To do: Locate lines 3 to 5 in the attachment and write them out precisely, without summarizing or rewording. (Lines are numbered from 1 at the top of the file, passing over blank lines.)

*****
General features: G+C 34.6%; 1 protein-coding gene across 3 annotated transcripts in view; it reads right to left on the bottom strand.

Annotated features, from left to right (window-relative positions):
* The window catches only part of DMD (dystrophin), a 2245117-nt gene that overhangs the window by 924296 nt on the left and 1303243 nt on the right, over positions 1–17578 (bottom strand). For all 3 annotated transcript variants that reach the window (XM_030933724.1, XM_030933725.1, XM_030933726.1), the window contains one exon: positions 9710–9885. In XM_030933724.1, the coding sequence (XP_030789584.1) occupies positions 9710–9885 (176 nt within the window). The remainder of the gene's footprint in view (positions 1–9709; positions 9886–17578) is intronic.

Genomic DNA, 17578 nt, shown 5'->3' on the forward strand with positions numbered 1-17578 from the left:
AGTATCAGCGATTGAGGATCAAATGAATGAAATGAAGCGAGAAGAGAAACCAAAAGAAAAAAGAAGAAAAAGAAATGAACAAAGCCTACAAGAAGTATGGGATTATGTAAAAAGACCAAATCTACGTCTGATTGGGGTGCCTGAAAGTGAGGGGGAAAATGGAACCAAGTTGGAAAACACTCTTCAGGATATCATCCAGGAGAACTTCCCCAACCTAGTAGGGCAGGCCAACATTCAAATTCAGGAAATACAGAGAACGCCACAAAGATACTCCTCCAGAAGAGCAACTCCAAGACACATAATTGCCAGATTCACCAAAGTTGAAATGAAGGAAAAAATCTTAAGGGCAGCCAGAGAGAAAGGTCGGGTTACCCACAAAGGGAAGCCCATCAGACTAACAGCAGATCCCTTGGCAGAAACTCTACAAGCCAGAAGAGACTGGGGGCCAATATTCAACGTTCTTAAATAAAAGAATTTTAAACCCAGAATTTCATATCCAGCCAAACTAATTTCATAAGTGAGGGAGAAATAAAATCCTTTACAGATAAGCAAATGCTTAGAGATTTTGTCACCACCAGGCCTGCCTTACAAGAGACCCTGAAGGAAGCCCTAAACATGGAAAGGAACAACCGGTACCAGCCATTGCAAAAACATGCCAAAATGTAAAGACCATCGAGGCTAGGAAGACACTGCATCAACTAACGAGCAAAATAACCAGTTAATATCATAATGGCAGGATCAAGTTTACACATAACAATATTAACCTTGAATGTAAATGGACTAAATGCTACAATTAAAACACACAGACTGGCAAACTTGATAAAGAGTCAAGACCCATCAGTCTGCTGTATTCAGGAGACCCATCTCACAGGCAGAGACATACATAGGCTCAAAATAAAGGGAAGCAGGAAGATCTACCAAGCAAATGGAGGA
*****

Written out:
* The window catches only part of DMD (dystrophin), a 2245117-nt gene that overhangs the window by 924296 nt on the left and 1303243 nt on the right, over positions 1–17578 (bottom strand). For all 3 annotated transcript variants that reach the window (XM_030933724.1, XM_030933725.1, XM_030933726.1), the window contains one exon: positions 9710–9885. In XM_030933724.1, the coding sequence (XP_030789584.1) occupies positions 9710–9885 (176 nt within the window). The remainder of the gene's footprint in view (positions 1–9709; positions 9886–17578) is intronic.

Genomic DNA, 17578 nt, shown 5'->3' on the forward strand with positions numbered 1-17578 from the left:
AGTATCAGCGATTGAGGATCAAATGAATGAAATGAAGCGAGAAGAGAAACCAAAAGAAAAAAGAAGAAAAAGAAATGAACAAAGCCTACAAGAAGTATGGGATTATGTAAAAAGACCAAATCTACGTCTGATTGGGGTGCCTGAAAGTGAGGGGGAAAATGGAACCAAGTTGGAAAACACTCTTCAGGATATCATCCAGGAGAACTTCCCCAACCTAGTAGGGCAGGCCAACATTCAAATTCAGGAAATACAGAGAACGCCACAAAGATACTCCTCCAGAAGAGCAACTCCAAGACACATAATTGCCAGATTCACCAAAGTTGAAATGAAGGAAAAAATCTTAAGGGCAGCCAGAGAGAAAGGTCGGGTTACCCACAAAGGGAAGCCCATCAGACTAACAGCAGATCCCTTGGCAGAAACTCTACAAGCCAGAAGAGACTGGGGGCCAATATTCAACGTTCTTAAATAAAAGAATTTTAAACCCAGAATTTCATATCCAGCCAAACTAATTTCATAAGTGAGGGAGAAATAAAATCCTTTACAGATAAGCAAATGCTTAGAGATTTTGTCACCACCAGGCCTGCCTTACAAGAGACCCTGAAGGAAGCCCTAAACATGGAAAGGAACAACCGGTACCAGCCATTGCAAAAACATGCCAAAATGTAAAGACCATCGAGGCTAGGAAGACACTGCATCAACTAACGAGCAAAATAACCAGTTAATATCATAATGGCAGGATCAAGTTTACACATAACAATATTAACCTTGAATGTAAATGGACTAAATGCTACAATTAAAACACACAGACTGGCAAACTTGATAAAGAGTCAAGACCCATCAGTCTGCTGTATTCAGGAGACCCATCTCACAGGCAGAGACATACATAGGCTCAAAATAAAGGGAAGCAGGAAGATCTACCAAGCAAATGGAGGA